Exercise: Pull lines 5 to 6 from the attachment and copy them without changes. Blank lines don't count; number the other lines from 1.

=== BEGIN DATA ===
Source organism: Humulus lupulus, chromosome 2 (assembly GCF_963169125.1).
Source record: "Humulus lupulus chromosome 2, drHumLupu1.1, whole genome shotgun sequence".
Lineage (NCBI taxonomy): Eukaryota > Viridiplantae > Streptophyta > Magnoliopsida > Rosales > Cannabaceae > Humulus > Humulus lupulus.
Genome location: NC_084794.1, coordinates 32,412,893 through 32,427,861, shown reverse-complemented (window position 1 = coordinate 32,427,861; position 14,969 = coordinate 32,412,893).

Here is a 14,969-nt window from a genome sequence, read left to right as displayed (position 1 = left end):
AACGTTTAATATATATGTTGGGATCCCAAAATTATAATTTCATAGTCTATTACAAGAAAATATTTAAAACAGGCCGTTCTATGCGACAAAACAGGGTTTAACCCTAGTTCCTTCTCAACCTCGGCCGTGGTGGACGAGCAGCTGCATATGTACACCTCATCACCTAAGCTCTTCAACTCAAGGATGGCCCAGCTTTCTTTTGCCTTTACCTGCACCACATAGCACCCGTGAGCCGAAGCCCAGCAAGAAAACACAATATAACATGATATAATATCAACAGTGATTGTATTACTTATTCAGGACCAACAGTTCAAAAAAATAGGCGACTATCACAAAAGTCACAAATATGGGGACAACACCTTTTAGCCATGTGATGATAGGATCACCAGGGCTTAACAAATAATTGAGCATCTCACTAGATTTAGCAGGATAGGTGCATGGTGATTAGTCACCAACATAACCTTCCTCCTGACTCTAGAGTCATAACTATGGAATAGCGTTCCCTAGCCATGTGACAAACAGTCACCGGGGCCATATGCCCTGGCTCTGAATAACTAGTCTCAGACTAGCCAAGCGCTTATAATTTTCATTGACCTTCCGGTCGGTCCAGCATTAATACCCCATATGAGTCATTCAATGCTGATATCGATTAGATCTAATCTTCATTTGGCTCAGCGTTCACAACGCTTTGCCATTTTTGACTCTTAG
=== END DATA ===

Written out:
Here is a 14,969-nt window from a genome sequence, read left to right as displayed (position 1 = left end):
AACGTTTAATATATATGTTGGGATCCCAAAATTATAATTTCATAGTCTATTACAAGAAAATATTTAAAACAGGCCGTTCTATGCGACAAAACAGGGTTTAACCCTAGTTCCTTCTCAACCTCGGCCGTGGTGGACGAGCAGCTGCATATGTACACCTCATCACCTAAGCTCTTCAACTCAAGGATGGCCCAGCTTTCTTTTGCCTTTACCTGCACCACATAGCACCCGTGAGCCGAAGCCCAGCAAGAAAACACAATATAACATGATATAATATCAACAGTGATTGTATTACTTATTCAGGACCAACAGTTCAAAAAAATAGGCGACTATCACAAAAGTCACAAATATGGGGACAACACCTTTTAGCCATGTGATGATAGGATCACCAGGGCTTAACAAATAATTGAGCATCTCACTAGATTTAGCAGGATAGGTGCATGGTGATTAGTCACCAACATAACCTTCCTCCTGACTCTAGAGTCATAACTATGGAATAGCGTTCCCTAGCCATGTGACAAACAGTCACCGGGGCCATATGCCCTGGCTCTGAATAACTAGTCTCAGACTAGCCAAGCGCTTATAATTTTCATTGACCTTCCGGTCGGTCCAGCATTAATACCCCATATGAGTCATTCAATGCTGATATCGATTAGATCTAATCTTCATTTGGCTCAGCGTTCACAACGCTTTGCCATTTTTGACTCTTAG